Monday, 2 July 2018

Gay or Queer: Victoria Firth @ Edfringe 2018

HOW TO BE AMAZINGLY HAPPY!
No kids – now what?

A mid-life quest for joy, identity and belonging in this big-hearted show of storytelling and physical comedy
Fringe debutant Victoria Firth didn’t know if she wanted kids, but didn’t get them anyway. In this live, raw and immediate show she tells us of seeking medical intervention, coming up empty handed and ultimately coming to terms with her position and discovering what to do with the second half of her life as a non-mother.

This funny, physical, playfully entertaining and occasionally provocative show will resonate with the many woman - and their partners – who are unsure if they want a family.  Or lack the right partner/circumstances to match their white picket fence dreams. Also the many people who have IVF, those that don’t, won’t or can’t have children and looks at how they build a life outside of the accepted trajectory. Family diversity is greater than ever but there is still very little social validation for childless women.

Would you identify your show as 'gay' or 'queer'? What makes you define the show with this label?Queer. The show isn’t telling an exclusively gay story but even if it was I would want it to appeal to a range of audiences. I’m not sure what a ‘gay’ show would be. I understand queer as being something out of the ordinary, bold and delicious.

What differences do you see between the labels 'gay' and 'queer'?
I see ‘gay’ as a description of people who have same sex relationships, or sex, or who identify with that sexuality. I still see it as a predominantly male term although it is in common usage now for all sexes. ‘Queer’, for me, is more to do with identity politics. 

I used to identify with queer because of a sense of otherness, a sense of being different from the prevailing culture and I hold to it now as a political act. I think it speaks to everyone who feels different in some way - whether that way is marginalised or celebrated. 

It stands against limiting or reductive categories and acknowledges change and choice as part of the truth of people’s identity.

Why do you think I am asking this
question, particularly of your show?

I’ve put it out there by choosing to use the LGBT tag in the Fringe brochure.
 I’ve done that because my show is talking about how we make our own lives and find happiness especially when dreams we’ve been sold, or bought into, don’t work out.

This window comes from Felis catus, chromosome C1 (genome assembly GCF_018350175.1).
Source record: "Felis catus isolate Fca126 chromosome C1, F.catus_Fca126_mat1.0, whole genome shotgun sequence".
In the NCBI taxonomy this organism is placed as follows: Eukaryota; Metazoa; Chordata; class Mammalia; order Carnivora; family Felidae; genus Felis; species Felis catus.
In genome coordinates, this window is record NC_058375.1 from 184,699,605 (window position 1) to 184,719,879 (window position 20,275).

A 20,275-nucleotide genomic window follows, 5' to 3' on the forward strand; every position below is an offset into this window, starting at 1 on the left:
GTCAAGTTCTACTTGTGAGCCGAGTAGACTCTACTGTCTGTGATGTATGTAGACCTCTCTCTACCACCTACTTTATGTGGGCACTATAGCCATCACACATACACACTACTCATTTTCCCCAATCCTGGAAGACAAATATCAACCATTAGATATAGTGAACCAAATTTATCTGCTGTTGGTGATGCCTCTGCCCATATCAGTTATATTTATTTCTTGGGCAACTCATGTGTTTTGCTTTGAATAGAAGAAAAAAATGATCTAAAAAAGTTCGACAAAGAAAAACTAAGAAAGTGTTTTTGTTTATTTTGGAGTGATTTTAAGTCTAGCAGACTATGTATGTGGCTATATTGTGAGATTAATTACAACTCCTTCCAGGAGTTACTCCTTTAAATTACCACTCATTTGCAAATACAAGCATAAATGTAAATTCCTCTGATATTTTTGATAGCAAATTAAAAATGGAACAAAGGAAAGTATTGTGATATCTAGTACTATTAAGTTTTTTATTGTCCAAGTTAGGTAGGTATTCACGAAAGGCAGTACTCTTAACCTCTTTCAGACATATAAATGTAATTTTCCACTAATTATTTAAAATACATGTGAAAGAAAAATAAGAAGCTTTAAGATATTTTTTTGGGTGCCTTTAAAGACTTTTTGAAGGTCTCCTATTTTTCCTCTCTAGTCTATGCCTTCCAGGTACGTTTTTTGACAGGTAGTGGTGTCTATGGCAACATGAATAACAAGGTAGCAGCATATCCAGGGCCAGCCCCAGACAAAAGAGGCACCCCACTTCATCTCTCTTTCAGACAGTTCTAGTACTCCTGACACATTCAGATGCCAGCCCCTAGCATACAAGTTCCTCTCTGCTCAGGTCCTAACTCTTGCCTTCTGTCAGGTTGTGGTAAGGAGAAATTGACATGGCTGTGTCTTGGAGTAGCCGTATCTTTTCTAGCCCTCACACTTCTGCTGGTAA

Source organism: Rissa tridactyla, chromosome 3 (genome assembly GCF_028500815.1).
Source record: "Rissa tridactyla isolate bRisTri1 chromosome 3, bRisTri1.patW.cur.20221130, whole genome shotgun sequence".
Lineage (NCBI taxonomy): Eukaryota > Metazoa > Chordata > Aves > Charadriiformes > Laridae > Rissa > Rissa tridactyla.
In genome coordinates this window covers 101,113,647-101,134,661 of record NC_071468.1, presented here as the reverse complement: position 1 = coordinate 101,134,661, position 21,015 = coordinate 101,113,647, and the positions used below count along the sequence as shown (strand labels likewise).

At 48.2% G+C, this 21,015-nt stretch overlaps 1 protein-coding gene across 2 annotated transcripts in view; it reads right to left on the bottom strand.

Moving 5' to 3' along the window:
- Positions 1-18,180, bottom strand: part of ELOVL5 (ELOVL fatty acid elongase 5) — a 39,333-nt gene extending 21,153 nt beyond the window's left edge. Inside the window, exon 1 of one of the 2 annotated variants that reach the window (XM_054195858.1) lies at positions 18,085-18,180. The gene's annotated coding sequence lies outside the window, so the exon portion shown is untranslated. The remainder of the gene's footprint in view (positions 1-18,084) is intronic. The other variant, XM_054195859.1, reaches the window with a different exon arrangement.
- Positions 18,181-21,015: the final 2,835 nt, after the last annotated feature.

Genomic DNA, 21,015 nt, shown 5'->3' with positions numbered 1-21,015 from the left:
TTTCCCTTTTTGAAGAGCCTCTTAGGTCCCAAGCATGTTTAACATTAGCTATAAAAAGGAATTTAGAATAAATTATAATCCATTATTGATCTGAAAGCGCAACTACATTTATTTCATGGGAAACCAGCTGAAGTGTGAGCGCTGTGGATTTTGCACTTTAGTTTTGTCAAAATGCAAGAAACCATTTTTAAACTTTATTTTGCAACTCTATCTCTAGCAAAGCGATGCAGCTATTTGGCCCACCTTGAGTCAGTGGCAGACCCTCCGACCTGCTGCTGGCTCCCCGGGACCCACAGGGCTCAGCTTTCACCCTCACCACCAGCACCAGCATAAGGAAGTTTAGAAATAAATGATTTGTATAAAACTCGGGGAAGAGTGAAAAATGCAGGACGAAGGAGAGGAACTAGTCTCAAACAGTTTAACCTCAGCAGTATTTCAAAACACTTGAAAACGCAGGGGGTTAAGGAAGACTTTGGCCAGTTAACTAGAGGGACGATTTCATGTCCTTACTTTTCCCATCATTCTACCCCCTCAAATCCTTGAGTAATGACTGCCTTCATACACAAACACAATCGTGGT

There’s specific reference to having children because for me that’s an area of life whether there’s so much internalised expectation and judgement, worry and indecision and not enough permission and diversity. I want people to know that the show is opening up this terrain in a permissive and non-binary way. 

Additionally I ticked ‘LGBT’ because I want people who identify in that way, or who are looking for LGBT work (whatever that is!) to find it and know that they are welcome and acknowledged. There’s so much more choice around now but when I was younger I was really hungry and excited to find anything that reinforced and inspired the possibilities and identities that were becoming ‘me’.
I hope my performance will fuel everyone in finding their way to happiness - whatever it ends up looking like
 

Victoria said ‘On the surface the show is about frivolous escapades into finding that elusive joy, fulfilment and life balance that most people are searching for. Under the surface it’s taking a look at these things in the context of not having children. I think a lot of woman end up in complicated discussions with themselves about whether to have children, how to do it if they’re single, or in a same sex relationship, find out they can’t have kids or missed the window, try IVF and fail and/or are worried what life looks like without taking that step.”
 
Victoria is a performer, theatre maker and director from Yorkshire who believes theatre should be joyful and full of heart. She has been Director of Yorkshire’s Lawrence Batley Theatre, one of the country’s best-known and respected regional receiving theatre’s, since 2007. After experiments with tap dancing, running, baking, clowning, cabaret and stand up comedy she felt a call to action, a belief in herself to make HOW TO BE AMAZINGLY HAPPY when attending one of Bryony Kimmings’ theatre making workshops. It is her first full length solo show.

For women born in 1946 just 9% had no children at 45, 
for those born in 1971 this figures doubles to 18%
Approximately 3.5 million people in the UK have difficulty conceiving, around 1 in 7 couples
Over 47,000 women are currently receiving IVF. The treatment has a 70% failure rate

www.victoriafirth.co.uk 
  
Listings information: How to be Amazingly Happy
Pleasance Courtyard, Below (Venue 23)   
1-27 Aug  (not 13, 14)      
11.35am (60 mins)     

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